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April 9, 2007

The Dangers of Pelosi Diplomacy


For once, it is a good thing to have Speaker Nancy Pelosi back in Washington, D.C. Pelosi just spent the last few days around the Middle East looking for some media attention, enjoying fancy meals with foreign figures and buying souvenirs from the Arab street. Oh, and she was achieving world peace, too.


At least that was her justification for visiting and meeting with the leaders of Syria, a country recognized by the U.S. government as one of the major sponsors of terrorism and a proven source of instability for its neighbors, particularly Iraq and Lebanon. Pelosi made the trip to Damascus against the express wishes of the Bush administration, which is charged with conducting U.S. foreign policy. In taking this imprudent step, Pelosi significantly damaged the nature of our foreign policy as it pertains to Syria, and even possibly broke the law, which forbids such interactions with hostile regimes against the will of the U.S. government.


It is well understood, and it should be particularly recognized by Pelosi, that one of the president’s major roles is that of chief diplomat. So what was Pelosi trying to achieve by taking a trip that blatantly contradicted the expectations of the chief diplomat and his experienced team of foreign policy experts?


Pelosi might be misunderstanding the “mandate” she insists she got last November. Whatever the reason that American voters put her in the Speaker’s office, it was certainly not to go take pictures with an anti-American leader that has been sowing discord in U.S.-backed democracies to his East and West. Pelosi took her “mandate” a step too far.


If Pelosi’s actions were traditionally (and perhaps even legally) acceptable, then Republican congressmen should have been traveling the world throughout most of the 1990s when President Clinton was acting as chief diplomat. Perhaps they could have conducted their own parallel foreign policy, and thus obstructed North Korea’s nuclear program, or freed Lebanon from the grasp of the Syrians. Or maybe, just maybe, they could have accepted the Sudanese offer to hand over Osama Bin Laden on a silver platter. But they did not do these things, for they knew their limits.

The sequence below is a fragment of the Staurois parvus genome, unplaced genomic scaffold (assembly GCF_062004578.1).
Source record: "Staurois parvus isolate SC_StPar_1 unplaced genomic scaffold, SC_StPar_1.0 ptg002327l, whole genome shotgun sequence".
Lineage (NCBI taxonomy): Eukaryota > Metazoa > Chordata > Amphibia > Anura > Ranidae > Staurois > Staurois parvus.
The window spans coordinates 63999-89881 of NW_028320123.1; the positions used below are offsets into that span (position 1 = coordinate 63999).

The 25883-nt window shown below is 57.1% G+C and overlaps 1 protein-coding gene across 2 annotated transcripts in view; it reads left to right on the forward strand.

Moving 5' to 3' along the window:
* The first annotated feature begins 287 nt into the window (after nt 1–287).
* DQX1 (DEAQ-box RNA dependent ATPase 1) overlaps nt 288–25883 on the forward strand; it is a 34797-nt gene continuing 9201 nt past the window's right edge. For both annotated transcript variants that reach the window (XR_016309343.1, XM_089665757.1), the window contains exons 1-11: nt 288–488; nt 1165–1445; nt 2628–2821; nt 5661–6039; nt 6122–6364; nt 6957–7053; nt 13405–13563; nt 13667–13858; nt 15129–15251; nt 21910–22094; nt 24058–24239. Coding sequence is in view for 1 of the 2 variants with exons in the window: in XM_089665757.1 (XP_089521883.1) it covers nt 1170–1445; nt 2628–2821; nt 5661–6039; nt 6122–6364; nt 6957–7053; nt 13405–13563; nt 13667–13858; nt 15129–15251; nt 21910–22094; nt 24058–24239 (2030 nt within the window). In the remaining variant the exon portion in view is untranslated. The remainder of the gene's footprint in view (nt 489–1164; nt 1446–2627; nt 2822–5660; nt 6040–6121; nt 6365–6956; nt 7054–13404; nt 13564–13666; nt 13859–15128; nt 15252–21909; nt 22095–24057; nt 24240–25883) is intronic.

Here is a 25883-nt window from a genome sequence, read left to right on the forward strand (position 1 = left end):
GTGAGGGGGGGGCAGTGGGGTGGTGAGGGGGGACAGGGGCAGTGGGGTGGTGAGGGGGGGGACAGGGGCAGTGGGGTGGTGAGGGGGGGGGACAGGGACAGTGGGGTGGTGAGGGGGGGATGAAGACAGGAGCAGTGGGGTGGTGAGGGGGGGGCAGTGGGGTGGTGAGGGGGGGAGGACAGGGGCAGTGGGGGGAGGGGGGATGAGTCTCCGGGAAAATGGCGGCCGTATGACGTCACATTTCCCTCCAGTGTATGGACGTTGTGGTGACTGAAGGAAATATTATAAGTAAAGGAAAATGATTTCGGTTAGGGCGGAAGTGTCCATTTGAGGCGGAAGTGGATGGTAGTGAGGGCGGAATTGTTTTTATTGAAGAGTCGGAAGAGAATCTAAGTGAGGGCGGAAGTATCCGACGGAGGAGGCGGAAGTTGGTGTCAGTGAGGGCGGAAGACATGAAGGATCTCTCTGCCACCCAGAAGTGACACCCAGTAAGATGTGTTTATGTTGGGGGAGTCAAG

To be sure, a handful of Republican congressmen have indeed met with elements of the Syrian regime in recent months. Their actions, of course, are no more acceptable than Pelosi’s. Compared to the Speaker’s self-assigned mission, however, the other congressmen’s visits are virtually unnoticed and highly irrelevant. These congressmen are not claiming to represent the American people nor attempting to start a new track of negotiations with Syria. Pelosi, on the other hand, as the person third in line for the presidency, is doing both – and she should know better.


In addition to the inappropriateness of explicitly undermining the U.S. government’s position toward a hostile foreign government, Pelosi should understand that occupying the Speaker’s office does not necessarily translate into possessing the skills necessary to handle such crucial and sensitive initiatives. After all, this is the same woman who appointed Silvestre Reyes, a congressman who revealed his inability to differentiate between Sunnis and Shiites or appreciate the significance of their inter-religious conflicts, to chair the House Intelligence Committee, which is increasingly responsible for matters that cover such issues of tremendous importance.


In Damascus, Pelosi made another crucial faux pas when she told the Syrian government that she was bringing a message from Israeli Prime Minister Ehud Olmert that Israel is ready for peace talks with Syria. Soon thereafter, Olmert loudly clarified that he had entrusted Pelosi with no such message, a statement that resonated around the world, embarrassing both Pelosi and the United States. One would think that before getting excited about involving herself in international relations and seeking to achieve world peace, Pelosi would act less intrepidly considering her negligible experience in that department.


The Syrian government has been allowing for civilians and troops to die en masse in Iraq, and has been actively working to destabilize Lebanon, where it still maintains much of the influence it had before being forced to withdraw its troops from there in 2005. Despite much international pressure, the Syrians have been unrelenting in continuing their wicked behavior and sponsoring terrorism. Syria has thus been isolated by much of the rest of the world (except for countries such as Iran and Venezuela), and appropriately so. Pelosi’s visit, however, signaled something very different to the Syrians, and hinted that the U.S. is willing to lower its expectations vis-ŕ-vis Syrian behavior.


Pelosi should not think that she will be able to turn things around in the Middle East just because she recently got a political boost at home. She has confused the Syrians, the Israelis, the Lebanese, the Iraqis and the U.S. government. Unless she is willing to engage in foreign policy within the boundaries drawn by the chief diplomat, Pelosi’s activism will not help – in fact, it will continue to be plainly dangerous.


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